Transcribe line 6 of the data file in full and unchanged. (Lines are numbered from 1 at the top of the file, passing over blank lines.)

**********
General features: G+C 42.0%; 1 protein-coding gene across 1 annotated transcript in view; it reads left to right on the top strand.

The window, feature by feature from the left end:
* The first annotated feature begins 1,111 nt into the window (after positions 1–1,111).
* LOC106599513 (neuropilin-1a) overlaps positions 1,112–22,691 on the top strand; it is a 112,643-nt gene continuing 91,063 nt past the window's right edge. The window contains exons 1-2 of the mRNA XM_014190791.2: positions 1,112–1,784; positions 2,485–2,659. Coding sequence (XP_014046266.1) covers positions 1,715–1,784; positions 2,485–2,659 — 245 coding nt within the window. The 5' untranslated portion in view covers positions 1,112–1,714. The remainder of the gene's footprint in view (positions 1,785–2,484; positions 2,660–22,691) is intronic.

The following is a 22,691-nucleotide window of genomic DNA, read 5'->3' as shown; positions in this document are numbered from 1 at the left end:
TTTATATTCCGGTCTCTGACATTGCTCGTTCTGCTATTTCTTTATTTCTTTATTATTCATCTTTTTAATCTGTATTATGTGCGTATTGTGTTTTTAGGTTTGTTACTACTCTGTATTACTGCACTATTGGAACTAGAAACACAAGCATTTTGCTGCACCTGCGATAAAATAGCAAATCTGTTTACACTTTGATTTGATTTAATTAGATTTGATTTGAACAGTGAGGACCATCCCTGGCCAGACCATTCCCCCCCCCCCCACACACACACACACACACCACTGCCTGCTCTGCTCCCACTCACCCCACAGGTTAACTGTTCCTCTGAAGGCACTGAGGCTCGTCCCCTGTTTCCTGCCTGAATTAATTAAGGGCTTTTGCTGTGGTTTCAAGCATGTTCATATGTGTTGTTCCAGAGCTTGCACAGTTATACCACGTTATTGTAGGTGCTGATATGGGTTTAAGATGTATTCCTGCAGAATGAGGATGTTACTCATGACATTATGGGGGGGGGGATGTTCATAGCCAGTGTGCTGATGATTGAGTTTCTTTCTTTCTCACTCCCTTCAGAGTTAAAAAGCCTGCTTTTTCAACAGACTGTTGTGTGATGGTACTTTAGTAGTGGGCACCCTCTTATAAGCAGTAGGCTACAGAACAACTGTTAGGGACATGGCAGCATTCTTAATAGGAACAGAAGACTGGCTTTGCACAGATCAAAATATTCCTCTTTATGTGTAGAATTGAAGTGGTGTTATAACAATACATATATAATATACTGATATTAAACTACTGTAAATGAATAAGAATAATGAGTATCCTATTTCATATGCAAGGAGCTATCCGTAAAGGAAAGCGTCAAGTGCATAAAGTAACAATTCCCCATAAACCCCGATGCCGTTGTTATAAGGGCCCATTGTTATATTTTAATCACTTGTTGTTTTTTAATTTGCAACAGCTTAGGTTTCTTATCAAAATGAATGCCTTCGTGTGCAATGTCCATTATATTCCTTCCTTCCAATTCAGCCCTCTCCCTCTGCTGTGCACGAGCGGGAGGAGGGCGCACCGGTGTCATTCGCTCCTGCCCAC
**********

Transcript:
TTTATATTCCGGTCTCTGACATTGCTCGTTCTGCTATTTCTTTATTTCTTTATTATTCATCTTTTTAATCTGTATTATGTGCGTATTGTGTTTTTAGGTTTGTTACTACTCTGTATTACTGCACTATTGGAACTAGAAACACAAGCATTTTGCTGCACCTGCGATAAAATAGCAAATCTGTTTACACTTTGATTTGATTTAATTAGATTTGATTTGAACAGTGAGGACCATCCCTGGCCAGACCATTCCCCCCCCCCCCACACACACACACACACACCACTGCCTGCTCTGCTCCCACTCACCCCACAGGTTAACTGTTCCTCTGAAGGCACTGAGGCTCGTCCCCTGTTTCCTGCCTGAATTAATTAAGGGCTTTTGCTGTGGTTTCAAGCATGTTCATATGTGTTGTTCCAGAGCTTGCACAGTTATACCACGTTATTGTAGGTGCTGATATGGGTTTAAGATGTATTCCTGCAGAATGAGGATGTTACTCATGACATTATGGGGGGGGGGATGTTCATAGCCAGTGTGCTGATGATTGAGTTTCTTTCTTTCTCACTCCCTTCAGAGTTAAAAAGCCTGCTTTTTCAACAGACTGTTGTGTGATGGTACTTTAGTAGTGGGCACCCTCTTATAAGCAGTAGGCTACAGAACAACTGTTAGGGACATGGCAGCATTCTTAATAGGAACAGAAGACTGGCTTTGCACAGATCAAAATATTCCTCTTTATGTGTAGAATTGAAGTGGTGTTATAACAATACATATATAATATACTGATATTAAACTACTGTAAATGAATAAGAATAATGAGTATCCTATTTCATATGCAAGGAGCTATCCGTAAAGGAAAGCGTCAAGTGCATAAAGTAACAATTCCCCATAAACCCCGATGCCGTTGTTATAAGGGCCCATTGTTATATTTTAATCACTTGTTGTTTTTTAATTTGCAACAGCTTAGGTTTCTTATCAAAATGAATGCCTTCGTGTGCAATGTCCATTATATTCCTTCCTTCCAATTCAGCCCTCTCCCTCTGCTGTGCACGAGCGGGAGGAGGGCGCACCGGTGTCATTCGCTCCTGCCCAC